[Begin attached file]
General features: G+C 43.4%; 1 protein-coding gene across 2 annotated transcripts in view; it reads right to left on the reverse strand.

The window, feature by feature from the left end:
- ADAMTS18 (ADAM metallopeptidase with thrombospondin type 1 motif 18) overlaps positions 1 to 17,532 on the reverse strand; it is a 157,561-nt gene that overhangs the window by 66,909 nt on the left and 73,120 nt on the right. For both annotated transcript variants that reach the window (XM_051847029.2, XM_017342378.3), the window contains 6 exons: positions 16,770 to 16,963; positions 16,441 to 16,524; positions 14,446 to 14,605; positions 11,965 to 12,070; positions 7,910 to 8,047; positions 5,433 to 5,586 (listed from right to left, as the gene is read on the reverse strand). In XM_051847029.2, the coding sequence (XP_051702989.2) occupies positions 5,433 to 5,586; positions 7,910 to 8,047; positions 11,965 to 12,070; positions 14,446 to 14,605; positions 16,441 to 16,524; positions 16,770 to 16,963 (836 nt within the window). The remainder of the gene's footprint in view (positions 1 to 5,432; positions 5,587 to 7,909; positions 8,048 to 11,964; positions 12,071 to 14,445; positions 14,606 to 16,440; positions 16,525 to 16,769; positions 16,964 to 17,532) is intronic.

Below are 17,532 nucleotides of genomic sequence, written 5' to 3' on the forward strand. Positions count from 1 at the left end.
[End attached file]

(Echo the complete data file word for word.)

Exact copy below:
General features: G+C 43.4%; 1 protein-coding gene across 2 annotated transcripts in view; it reads right to left on the reverse strand.

The window, feature by feature from the left end:
- ADAMTS18 (ADAM metallopeptidase with thrombospondin type 1 motif 18) overlaps positions 1 to 17,532 on the reverse strand; it is a 157,561-nt gene that overhangs the window by 66,909 nt on the left and 73,120 nt on the right. For both annotated transcript variants that reach the window (XM_051847029.2, XM_017342378.3), the window contains 6 exons: positions 16,770 to 16,963; positions 16,441 to 16,524; positions 14,446 to 14,605; positions 11,965 to 12,070; positions 7,910 to 8,047; positions 5,433 to 5,586 (listed from right to left, as the gene is read on the reverse strand). In XM_051847029.2, the coding sequence (XP_051702989.2) occupies positions 5,433 to 5,586; positions 7,910 to 8,047; positions 11,965 to 12,070; positions 14,446 to 14,605; positions 16,441 to 16,524; positions 16,770 to 16,963 (836 nt within the window). The remainder of the gene's footprint in view (positions 1 to 5,432; positions 5,587 to 7,909; positions 8,048 to 11,964; positions 12,071 to 14,445; positions 14,606 to 16,440; positions 16,525 to 16,769; positions 16,964 to 17,532) is intronic.

Below are 17,532 nucleotides of genomic sequence, written 5' to 3' on the forward strand. Positions count from 1 at the left end.